Customer awareness, liability
Flynn's Tire's Mr. Durkoske speculated that there is a very low incidence of customers coming in with intentionally disabled TPMS on their vehicles.
“Most people want their stuff working properly. Now that may change as these vehicles get older and people don't want to put money into them,” he said. “That could be something down the road that I could see could potentially be an issue. Right now they're newer cars, for the most part, and they're either under warranty or we try to be as economical as possible to get these things working. If it's just a matter of replacing a sensor, we're going to be less than half of what many (new car) dealerships charge.”
“The aftermarket service and repair community is well aware of the potential liability associated with not properly servicing a vehicle (or knowingly making inoperative a safety system in the vehicle), so they have, and continue to, prepare themselves, their technicians, and their shops to properly service TPMS-equipped vehicles,” said Paul Wise, director of product management and marketing for Schrader International.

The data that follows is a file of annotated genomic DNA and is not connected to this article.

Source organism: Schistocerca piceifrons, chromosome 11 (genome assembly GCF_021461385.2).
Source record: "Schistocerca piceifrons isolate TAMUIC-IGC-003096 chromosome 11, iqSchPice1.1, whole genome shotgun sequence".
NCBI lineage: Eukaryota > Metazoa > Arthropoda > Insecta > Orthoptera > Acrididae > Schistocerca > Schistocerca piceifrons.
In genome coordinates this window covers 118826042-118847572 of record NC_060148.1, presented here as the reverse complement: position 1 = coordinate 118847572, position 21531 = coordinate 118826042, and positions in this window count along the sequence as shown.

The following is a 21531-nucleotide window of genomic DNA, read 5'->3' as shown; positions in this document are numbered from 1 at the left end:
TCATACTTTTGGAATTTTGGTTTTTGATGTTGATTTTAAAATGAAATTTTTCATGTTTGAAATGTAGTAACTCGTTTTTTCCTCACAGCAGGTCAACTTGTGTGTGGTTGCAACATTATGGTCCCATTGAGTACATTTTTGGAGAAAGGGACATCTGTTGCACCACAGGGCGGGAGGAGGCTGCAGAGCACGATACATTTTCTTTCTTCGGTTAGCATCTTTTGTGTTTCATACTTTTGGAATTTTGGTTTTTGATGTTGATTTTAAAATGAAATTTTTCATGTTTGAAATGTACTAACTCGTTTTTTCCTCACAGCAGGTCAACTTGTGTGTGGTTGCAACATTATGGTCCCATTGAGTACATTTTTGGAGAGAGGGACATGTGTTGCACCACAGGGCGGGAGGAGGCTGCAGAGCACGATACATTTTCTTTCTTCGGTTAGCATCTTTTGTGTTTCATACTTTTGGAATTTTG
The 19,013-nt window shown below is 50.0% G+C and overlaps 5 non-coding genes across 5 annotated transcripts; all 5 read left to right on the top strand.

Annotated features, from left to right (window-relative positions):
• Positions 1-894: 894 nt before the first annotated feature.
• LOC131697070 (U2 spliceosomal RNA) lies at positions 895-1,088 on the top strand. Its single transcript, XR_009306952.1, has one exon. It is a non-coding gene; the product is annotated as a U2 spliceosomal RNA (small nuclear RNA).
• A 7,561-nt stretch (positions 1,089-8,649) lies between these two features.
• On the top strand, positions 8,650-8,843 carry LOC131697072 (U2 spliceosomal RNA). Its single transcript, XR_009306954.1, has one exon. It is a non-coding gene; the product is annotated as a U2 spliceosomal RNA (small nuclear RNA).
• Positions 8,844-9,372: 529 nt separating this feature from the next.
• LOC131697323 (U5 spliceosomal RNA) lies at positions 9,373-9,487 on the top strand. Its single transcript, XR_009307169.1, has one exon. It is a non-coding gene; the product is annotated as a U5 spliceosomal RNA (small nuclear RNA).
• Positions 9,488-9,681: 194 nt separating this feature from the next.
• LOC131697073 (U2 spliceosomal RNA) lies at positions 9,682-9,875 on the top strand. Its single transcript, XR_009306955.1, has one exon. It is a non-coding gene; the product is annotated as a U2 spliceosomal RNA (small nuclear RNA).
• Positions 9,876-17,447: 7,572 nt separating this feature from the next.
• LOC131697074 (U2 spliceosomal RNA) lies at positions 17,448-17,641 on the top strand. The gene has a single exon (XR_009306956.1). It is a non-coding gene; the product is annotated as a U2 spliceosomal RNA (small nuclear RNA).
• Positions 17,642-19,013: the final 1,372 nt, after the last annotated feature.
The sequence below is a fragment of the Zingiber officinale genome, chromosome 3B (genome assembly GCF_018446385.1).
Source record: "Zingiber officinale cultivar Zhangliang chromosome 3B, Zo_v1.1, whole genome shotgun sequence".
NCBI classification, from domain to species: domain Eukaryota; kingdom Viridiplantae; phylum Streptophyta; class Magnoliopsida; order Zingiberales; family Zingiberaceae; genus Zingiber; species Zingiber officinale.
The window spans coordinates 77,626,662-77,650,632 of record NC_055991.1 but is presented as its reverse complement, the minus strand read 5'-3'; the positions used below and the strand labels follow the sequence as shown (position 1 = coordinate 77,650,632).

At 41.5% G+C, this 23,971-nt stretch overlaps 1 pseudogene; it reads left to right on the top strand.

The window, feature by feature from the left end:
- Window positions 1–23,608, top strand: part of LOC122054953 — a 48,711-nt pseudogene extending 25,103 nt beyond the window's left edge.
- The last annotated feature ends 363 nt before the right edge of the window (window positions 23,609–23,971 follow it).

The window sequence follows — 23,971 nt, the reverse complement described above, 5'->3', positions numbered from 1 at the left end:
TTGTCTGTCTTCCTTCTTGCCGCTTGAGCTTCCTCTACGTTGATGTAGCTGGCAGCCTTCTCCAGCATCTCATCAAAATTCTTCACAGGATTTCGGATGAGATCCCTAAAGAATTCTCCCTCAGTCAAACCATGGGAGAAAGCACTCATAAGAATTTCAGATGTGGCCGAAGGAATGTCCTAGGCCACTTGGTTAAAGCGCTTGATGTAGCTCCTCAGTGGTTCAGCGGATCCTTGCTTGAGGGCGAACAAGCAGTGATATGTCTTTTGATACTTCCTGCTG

“For the consumer, clearly they would not personally take out their seatbelts, or airbags, or make them inoperative. These safety systems are in the vehicle to do the job they are intended to do—keep the driver safe. TPMS is no different than seatbelts or airbags in terms of safety importance.
“TPMS warns the user of a dangerous low tire pressure situation, so the driver can take appropriate (and immediate) steps to ensure they are not having a blow-out situation, and can then carefully proceed to their nearest service and repair facility or filling station to add air to their tires.”